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worked hard on the trade agreement ceta, which promises to boost trade between canada and the you -- and the eu by 20%. but now the member states want to decide by themselves and it is being talked about as provisional. >> legally, it is an eu agreement and we've asked the court of the justice for clarification and hopefully that will come next spring and it could lead to different conclusions, but at the moment it is important that we start working and that member states agree and that candidate can vote. and let the ratification process take place. >> they made it clear that the bundestag in berlin will decide for itself. >> we've already decided that the german bundestag would be involved. reporter: eu economic ministers were earlier supportive, but now
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with britain's vote to leave the eu has changed things. the progress is being watched closely by the opponents of ceta -- the trade to between the u.s. and europe. her medically. has dropped to -- dramatically. daniel: now brexit worries are hitting the economy. one analyst says that the dominoes are starting to fall as the vote sinks in. the pound hit a low on tuesday, over $1.30, the lowest in 31 years. inciting a challenging environment, the bank of england is encouraging banks to keep lending. reporter: the bank of england's financial stability report does not usually get this much attention. perhaps, because this time the title is a little ambitious. the bank governor mark carney
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says that he is putting the buffer that they need to lend money. it was .5%, now it is 0%, so what does it mean? >> this is a major change, it means three quarters of the u.k. banks accounting for 90% of the u.k. lending will immediately, they will immediately have greater flexibility to supply credit to u.k. households and firms. reporter: analysts say it is an attempt to prevent what happened in the 2007 financial crisis. back then, many banks stopped lending as they struggle to remain solvent. british finance minister george osborne that the day meeting -- spent the day meeting with bankers and he was quick to give disapproval of the bank of england. >> they just shows that the work we've done over the past few years is paying off and it is part of the joint national
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effort that we need in these challenging economic times. reporter: challenging economic times may be an understatement. bank shares have all of the 20% since the referendum. and the pound is at its weakest point in 30 years. daniel: we will go deeper into this with jose. as a, r -- jose, our analysts worried that this could ruin the trade deal with the united states? what are you hearing? reporter: it seems that talks on the transatlantic trade and partnership are at a dead end, let's not forget that these conversations started three years ago, but two sides have been unable to settle differences over issues like agriculture, even before for brexit -- even before brexit. now the mounting criticism points out that this free trade
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agreement will serve as a breeding ground for -- and be bad for the economy. officials in brussels and washington say that it brexit will not derail talks, so now attention is set for the night round of conversations set to happen this month. daniel: and looking at the plunging pound, the expectations for the currency? jose: yes, there is not much consensus, analysts at goldman sachs have set the pound at $1.34, which means it will recover from the low that was on tuesday. the bank of america and merrill lynch disagree and think that it will stay at the current level, and drop even further at the first half of 2017. morgan -- j.p. morgan expects new lows, since brexit is a huge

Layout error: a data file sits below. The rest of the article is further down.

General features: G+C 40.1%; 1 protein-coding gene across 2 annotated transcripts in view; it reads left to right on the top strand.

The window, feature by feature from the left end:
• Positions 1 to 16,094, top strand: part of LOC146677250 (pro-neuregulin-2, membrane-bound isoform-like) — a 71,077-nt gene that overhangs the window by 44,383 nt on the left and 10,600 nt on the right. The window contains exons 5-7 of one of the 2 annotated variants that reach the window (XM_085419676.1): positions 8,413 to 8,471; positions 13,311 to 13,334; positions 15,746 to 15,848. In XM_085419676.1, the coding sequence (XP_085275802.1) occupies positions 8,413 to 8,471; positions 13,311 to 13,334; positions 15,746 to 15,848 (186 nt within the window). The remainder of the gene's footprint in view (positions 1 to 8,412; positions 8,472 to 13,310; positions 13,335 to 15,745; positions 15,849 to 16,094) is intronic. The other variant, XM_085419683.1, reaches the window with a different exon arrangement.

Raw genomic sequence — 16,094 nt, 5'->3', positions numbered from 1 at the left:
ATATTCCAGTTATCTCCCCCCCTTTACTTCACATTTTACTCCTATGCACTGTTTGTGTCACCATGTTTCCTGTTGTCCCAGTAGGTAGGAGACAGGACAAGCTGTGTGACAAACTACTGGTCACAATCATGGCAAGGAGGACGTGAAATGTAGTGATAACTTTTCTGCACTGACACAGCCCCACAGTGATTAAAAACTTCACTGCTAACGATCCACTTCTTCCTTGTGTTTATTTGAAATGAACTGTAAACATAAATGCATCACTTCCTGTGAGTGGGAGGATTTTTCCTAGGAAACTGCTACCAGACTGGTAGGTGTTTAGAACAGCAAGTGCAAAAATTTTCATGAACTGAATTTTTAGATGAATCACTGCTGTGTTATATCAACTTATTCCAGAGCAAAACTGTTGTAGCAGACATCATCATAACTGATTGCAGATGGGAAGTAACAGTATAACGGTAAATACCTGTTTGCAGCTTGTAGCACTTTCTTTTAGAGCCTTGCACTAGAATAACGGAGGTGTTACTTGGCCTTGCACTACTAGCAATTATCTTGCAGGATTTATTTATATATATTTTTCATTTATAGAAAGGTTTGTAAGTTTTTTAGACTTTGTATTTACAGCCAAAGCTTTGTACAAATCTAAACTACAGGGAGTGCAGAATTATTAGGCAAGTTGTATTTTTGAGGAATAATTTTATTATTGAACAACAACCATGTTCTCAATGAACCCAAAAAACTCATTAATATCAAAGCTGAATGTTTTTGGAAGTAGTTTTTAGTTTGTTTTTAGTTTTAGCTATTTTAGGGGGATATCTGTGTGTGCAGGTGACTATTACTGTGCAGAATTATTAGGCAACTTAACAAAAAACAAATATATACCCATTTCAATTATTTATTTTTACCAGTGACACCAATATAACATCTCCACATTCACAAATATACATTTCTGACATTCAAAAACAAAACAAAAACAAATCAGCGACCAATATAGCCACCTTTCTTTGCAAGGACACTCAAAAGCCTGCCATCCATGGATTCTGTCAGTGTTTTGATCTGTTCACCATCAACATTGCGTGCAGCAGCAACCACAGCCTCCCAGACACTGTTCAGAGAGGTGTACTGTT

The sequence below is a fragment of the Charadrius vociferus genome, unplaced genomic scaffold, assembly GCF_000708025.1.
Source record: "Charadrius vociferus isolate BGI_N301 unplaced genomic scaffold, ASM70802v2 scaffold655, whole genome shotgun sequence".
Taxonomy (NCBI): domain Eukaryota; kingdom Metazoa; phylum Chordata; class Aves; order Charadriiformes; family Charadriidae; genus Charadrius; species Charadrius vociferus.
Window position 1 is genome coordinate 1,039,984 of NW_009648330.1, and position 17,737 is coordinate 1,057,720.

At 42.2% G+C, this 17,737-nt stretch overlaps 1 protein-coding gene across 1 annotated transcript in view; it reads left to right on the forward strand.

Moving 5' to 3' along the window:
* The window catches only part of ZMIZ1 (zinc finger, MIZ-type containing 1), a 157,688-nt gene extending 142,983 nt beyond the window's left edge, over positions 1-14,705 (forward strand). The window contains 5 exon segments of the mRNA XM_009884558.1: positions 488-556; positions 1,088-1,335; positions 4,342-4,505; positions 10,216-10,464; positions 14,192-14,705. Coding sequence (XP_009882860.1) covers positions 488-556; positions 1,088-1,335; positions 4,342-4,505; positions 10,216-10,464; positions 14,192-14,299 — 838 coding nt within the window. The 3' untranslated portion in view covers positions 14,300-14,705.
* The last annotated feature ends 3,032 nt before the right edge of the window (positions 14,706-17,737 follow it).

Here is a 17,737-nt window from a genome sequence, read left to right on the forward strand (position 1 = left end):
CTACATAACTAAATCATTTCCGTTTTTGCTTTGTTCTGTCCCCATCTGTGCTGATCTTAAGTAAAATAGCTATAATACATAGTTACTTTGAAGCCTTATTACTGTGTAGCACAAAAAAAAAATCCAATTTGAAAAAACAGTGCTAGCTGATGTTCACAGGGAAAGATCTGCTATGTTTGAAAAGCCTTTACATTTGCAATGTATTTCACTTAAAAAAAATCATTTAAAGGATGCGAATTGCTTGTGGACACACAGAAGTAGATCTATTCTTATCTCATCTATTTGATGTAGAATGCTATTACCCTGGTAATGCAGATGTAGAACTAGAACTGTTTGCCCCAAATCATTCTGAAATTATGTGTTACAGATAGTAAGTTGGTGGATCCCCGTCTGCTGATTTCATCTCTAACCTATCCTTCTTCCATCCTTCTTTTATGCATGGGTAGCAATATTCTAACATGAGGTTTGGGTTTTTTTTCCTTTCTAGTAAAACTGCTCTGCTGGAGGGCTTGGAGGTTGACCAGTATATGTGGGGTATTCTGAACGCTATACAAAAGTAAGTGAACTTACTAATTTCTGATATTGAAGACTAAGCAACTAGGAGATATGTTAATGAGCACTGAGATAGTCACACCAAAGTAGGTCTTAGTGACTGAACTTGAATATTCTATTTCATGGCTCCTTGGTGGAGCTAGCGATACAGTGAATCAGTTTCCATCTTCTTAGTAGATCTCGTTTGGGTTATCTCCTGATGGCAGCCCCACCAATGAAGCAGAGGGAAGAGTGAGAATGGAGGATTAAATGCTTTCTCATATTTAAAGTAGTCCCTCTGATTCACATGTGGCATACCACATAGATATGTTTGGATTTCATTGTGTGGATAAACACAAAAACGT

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issue. that said, they consider this consequences, considering that the euro-dollar will be minor. daniel: thank you. that is all the business news for now, catching up on sport. brent: thank you. to the tour de france and the longest stage of the race was decided by the narrowest of margins, the track was won by germany in a third finish. this is his ninth stage victory over all at the door. slovakia's peter sagan finished third and still has the yellow jersey. to tennis, germany's -- has made it into the semi finals at wimbledon for the second time in her career. she defeated her opponent from romania in straight sets, but the victory was far from easy for the open champion. the match ended 7-5, 7-6.
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now she will face venus williams who beat your slava sludge or two take her place. after a short break, i will be back to take you through the day. stay with us. ♪
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>> "euromaxx highlights". here is your host. >> hi there and a warm welcome to our highlights of the week, which have shaped up in fine style for the weekend. three is a team estonian , triplets are headed for the summer olympics. life is a dream germany's euro , 2016 football squad is staying in style. worth a visit lake garda is a , top tourist location in northern italy. well, it's true. here in europe we're quite taken up with soccer as we focus on the euro 2016. but that's not all for this summer and many top athletes are , keenly focused beyond that to the really global event, namely the summer olympics in rio de janeiro in august. and this summer one story will